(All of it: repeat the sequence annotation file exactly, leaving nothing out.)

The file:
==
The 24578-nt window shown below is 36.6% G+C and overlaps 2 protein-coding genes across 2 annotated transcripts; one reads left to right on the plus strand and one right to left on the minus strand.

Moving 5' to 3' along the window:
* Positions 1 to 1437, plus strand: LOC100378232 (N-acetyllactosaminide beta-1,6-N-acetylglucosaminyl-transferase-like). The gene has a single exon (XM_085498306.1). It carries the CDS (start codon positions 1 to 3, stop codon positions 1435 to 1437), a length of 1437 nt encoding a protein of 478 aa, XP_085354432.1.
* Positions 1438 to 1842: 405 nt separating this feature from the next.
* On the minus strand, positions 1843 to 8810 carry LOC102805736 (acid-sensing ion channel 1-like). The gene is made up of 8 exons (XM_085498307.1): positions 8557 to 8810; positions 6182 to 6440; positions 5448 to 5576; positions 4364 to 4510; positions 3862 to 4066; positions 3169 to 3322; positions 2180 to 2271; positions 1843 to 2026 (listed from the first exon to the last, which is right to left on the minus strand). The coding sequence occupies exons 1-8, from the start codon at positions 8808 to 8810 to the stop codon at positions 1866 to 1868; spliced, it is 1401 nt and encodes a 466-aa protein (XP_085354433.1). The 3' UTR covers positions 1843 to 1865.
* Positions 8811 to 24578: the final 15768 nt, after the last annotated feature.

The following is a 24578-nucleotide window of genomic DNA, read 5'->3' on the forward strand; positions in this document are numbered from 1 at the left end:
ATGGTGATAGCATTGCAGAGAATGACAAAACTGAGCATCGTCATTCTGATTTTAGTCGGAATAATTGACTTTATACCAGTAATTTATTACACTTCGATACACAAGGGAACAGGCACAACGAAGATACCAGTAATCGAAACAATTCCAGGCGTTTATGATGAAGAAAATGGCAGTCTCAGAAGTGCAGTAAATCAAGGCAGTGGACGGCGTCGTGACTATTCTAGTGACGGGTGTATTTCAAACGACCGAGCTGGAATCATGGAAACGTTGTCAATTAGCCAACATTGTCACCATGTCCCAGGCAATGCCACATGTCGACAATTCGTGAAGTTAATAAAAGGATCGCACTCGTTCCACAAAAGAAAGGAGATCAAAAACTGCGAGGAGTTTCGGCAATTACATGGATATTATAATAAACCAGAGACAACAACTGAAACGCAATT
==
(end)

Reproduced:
The 24578-nt window shown below is 36.6% G+C and overlaps 2 protein-coding genes across 2 annotated transcripts; one reads left to right on the plus strand and one right to left on the minus strand.

Moving 5' to 3' along the window:
* Positions 1 to 1437, plus strand: LOC100378232 (N-acetyllactosaminide beta-1,6-N-acetylglucosaminyl-transferase-like). The gene has a single exon (XM_085498306.1). It carries the CDS (start codon positions 1 to 3, stop codon positions 1435 to 1437), a length of 1437 nt encoding a protein of 478 aa, XP_085354432.1.
* Positions 1438 to 1842: 405 nt separating this feature from the next.
* On the minus strand, positions 1843 to 8810 carry LOC102805736 (acid-sensing ion channel 1-like). The gene is made up of 8 exons (XM_085498307.1): positions 8557 to 8810; positions 6182 to 6440; positions 5448 to 5576; positions 4364 to 4510; positions 3862 to 4066; positions 3169 to 3322; positions 2180 to 2271; positions 1843 to 2026 (listed from the first exon to the last, which is right to left on the minus strand). The coding sequence occupies exons 1-8, from the start codon at positions 8808 to 8810 to the stop codon at positions 1866 to 1868; spliced, it is 1401 nt and encodes a 466-aa protein (XP_085354433.1). The 3' UTR covers positions 1843 to 1865.
* Positions 8811 to 24578: the final 15768 nt, after the last annotated feature.

The following is a 24578-nucleotide window of genomic DNA, read 5'->3' on the forward strand; positions in this document are numbered from 1 at the left end:
ATGGTGATAGCATTGCAGAGAATGACAAAACTGAGCATCGTCATTCTGATTTTAGTCGGAATAATTGACTTTATACCAGTAATTTATTACACTTCGATACACAAGGGAACAGGCACAACGAAGATACCAGTAATCGAAACAATTCCAGGCGTTTATGATGAAGAAAATGGCAGTCTCAGAAGTGCAGTAAATCAAGGCAGTGGACGGCGTCGTGACTATTCTAGTGACGGGTGTATTTCAAACGACCGAGCTGGAATCATGGAAACGTTGTCAATTAGCCAACATTGTCACCATGTCCCAGGCAATGCCACATGTCGACAATTCGTGAAGTTAATAAAAGGATCGCACTCGTTCCACAAAAGAAAGGAGATCAAAAACTGCGAGGAGTTTCGGCAATTACATGGATATTATAATAAACCAGAGACAACAACTGAAACGCAATT